The palm kernel shell is a by-product of palm kernel oil production and is commonly used in the natural biomass energy industry. Coconut husk fibre is extracted from the coconut fruit. To find a use for palm kernel shells and coconut husk fibre, a composite insulator plate was developed by the addition of a binder through a process of grinding, sieving, mixing, heating, hot-pressing and cooling in a mould. An Ahuja speaker AU60 was fixed at one end of a baffled tube and a sound level meter was placed 2 m away from the output to record sound transmission loss at 5s intervals for twenty minutes. The plates of 3, 4, 5, and, 6 mm thickness were fixed in the baffled tube at a distance of 475 mm away from the input one after the other to filter the input sound. The results showed that the setup without a composite insulator recorded the highest noise of 226.8 dB. The average recorded sound transmitted loss was 185.40, 72.47, 74.54, 76.06, and 82.85 dB for no insulator, 3, 4, 5 and, 6 mm composite insulators respectively. The introduction of the 3, 4, 5, and, 6 mm thickness composite insulators resulted in 55.3 %, 59.0 %, 59.8 % and 60.9 % reduction in noise level. The application of agro-waste composite material as a sound insulator in a baffled tube has proven to be effective by 58.7 % on average. The study has confirmed that agro-waste materials can be used in sound insulation applications.
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Stochastic Optimal Selection and Analysis of Allowable Photovoltaic Penetration Level for Grid-Connected Systems Using a Hybrid NSGAII-MOPSO and Monte Carlo Method
(International Journal of Photoenergy, 2023) Abubakar, Ali; Borkor, Reindorf Nartey; Amoako-Yirenkyi, Peter; 0000-0002-5721-4638
Generally, the main focus of the grid-linked photovoltaic systems is to scale up the photovoltaic penetration level to ensure full electricity consumption coverage. However, due to the stochasticity and nondispatchable nature of its generation, significant adverse impacts such as power overloading, voltage, harmonics, current, and frequency instabilities on the utility grid arise. These impacts vary in severity as a function of the degree of penetration level of the photovoltaic system. Thus, the design problem involves optimizing the two conflicting objectives in the presence of uncertainty without violating the grid’s operational limitations. Nevertheless, existing studies avoid the technical impact and scalarize the conflicting stochastic objectives into a single stochastic objective to lessen the degree of complexity of the problem. This study proposes a stochastic multiobjective methodology to decide on the optimum allowable photovoltaic penetration level for an electricity grid system at an optimum cost without violating the system’s operational constraints. Five cutting-edge multiobjective optimization algorithms were implemented and compared using hypervolume metric, execution time, and nonparametric statistical analysis to obtain a quality solution. The results indicated that a Hybrid NSGAII-MOPSO had better convergence, diversity, and execution time capacity to handle the complex problem. The analysis of the obtained optimal solution shows that a practical design methodology could accurately decide the maximum allowable photovoltaic penetration level to match up the energy demand of any grid-linked system at a minimum cost without collapsing the grid’s operational limitations even under fluctuating weather conditions. Comparatively, the stochastic approach enables the development of a more sustainable and affordable grid-connected system.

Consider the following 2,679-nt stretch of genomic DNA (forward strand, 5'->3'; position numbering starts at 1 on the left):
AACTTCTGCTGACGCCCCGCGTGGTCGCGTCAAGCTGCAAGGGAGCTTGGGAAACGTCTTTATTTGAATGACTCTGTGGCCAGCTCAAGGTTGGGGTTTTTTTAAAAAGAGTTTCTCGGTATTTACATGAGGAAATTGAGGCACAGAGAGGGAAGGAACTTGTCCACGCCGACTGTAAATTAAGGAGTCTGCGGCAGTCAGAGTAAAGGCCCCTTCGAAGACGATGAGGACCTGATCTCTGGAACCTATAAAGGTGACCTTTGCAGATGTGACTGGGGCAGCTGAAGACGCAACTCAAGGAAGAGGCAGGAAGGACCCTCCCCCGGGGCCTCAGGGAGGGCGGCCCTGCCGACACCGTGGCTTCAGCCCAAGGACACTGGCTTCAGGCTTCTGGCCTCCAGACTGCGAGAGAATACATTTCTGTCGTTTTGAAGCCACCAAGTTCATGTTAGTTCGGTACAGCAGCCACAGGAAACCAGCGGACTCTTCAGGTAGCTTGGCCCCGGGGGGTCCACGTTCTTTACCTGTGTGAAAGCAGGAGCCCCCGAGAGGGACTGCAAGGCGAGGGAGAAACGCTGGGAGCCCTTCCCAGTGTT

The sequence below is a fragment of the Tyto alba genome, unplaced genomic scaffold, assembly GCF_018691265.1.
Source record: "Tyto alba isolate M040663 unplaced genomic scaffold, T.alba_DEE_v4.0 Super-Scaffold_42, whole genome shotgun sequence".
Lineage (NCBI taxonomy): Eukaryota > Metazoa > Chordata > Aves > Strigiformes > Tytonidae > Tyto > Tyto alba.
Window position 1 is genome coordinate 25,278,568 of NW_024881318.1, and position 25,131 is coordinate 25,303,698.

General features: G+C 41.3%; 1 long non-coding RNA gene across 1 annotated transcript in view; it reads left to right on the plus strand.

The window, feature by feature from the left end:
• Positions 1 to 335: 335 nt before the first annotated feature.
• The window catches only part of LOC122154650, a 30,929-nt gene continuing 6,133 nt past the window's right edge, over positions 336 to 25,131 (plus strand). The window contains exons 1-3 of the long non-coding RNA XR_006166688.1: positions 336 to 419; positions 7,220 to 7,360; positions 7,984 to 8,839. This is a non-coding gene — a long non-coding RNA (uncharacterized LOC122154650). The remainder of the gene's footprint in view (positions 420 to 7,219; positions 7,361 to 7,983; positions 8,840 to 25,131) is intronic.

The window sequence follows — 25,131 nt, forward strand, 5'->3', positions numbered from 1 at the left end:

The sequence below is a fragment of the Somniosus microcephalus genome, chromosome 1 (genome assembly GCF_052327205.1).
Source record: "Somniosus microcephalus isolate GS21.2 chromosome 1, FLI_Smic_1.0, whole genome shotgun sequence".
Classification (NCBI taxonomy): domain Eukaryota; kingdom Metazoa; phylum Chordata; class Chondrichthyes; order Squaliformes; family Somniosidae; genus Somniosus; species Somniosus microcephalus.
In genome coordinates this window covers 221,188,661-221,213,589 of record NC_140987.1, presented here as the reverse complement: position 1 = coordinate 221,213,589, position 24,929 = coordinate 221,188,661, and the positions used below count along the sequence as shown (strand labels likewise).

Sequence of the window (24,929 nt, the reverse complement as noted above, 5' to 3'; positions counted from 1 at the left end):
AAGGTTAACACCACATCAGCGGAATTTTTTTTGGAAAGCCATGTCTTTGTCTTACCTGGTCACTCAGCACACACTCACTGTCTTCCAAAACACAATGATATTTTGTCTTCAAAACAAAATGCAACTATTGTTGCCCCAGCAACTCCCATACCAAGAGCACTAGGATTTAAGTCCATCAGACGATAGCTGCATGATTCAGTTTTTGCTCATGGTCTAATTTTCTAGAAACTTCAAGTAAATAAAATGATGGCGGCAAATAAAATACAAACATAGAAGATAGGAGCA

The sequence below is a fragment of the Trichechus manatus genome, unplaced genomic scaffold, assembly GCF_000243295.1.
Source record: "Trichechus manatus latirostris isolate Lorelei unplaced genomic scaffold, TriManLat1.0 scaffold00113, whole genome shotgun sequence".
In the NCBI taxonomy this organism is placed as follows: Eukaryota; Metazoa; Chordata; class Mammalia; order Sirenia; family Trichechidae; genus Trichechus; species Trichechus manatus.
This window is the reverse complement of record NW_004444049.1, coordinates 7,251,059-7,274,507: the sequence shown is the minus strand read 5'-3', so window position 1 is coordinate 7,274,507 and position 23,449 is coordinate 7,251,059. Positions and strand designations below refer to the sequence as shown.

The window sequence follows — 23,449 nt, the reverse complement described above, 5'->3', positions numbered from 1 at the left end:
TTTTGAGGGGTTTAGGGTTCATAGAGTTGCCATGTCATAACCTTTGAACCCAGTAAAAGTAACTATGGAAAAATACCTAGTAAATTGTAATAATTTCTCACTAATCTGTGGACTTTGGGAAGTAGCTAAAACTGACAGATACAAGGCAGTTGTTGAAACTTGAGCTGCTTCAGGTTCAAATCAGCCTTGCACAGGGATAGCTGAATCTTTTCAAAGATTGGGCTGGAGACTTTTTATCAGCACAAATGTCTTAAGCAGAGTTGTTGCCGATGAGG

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3-Monochloropropandiol and glycidyl esters in heat-processed oil-based food products: Exposure and risk
(Applied Food Research, 2024-06) Yabani, Daniel Sitsofe; Ofosu, Isaac Williams; Ankar-Brewoo, Gloria Mathanda; Lutterodt, Herman Erick; 0000-0001-5442-6654; 0000-0002-9553-0834; 0000-0001-8574-3409; 0000-0001-7015-7597
Fatty acid esters of 3-monochloro-1,2-propanediol (3-MCPDE) and glycidol (GE) are potentially harmful heatinduced contaminants produced during food processing. In this study, 100 heat-treated oil-based food samples covering fried, smoked, grilled, and baked food groups were collected in Koforidua, Ghana and analysed for the two esters using gas chromatography-mass spectrometry. The dietary exposures were estimated by a probabilistic approach using Monte Carlo Simulation. Levels of 3-MCPDE and GE in the foods ranged from
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Economic empowerment among female shea actors: the case of Savelugu District, Ghana
(Cogent OA, 2024) Adom-Asamoah, Gifty; https://orcid.org/0009-0000-7104-0577 View this author’s ORCID profile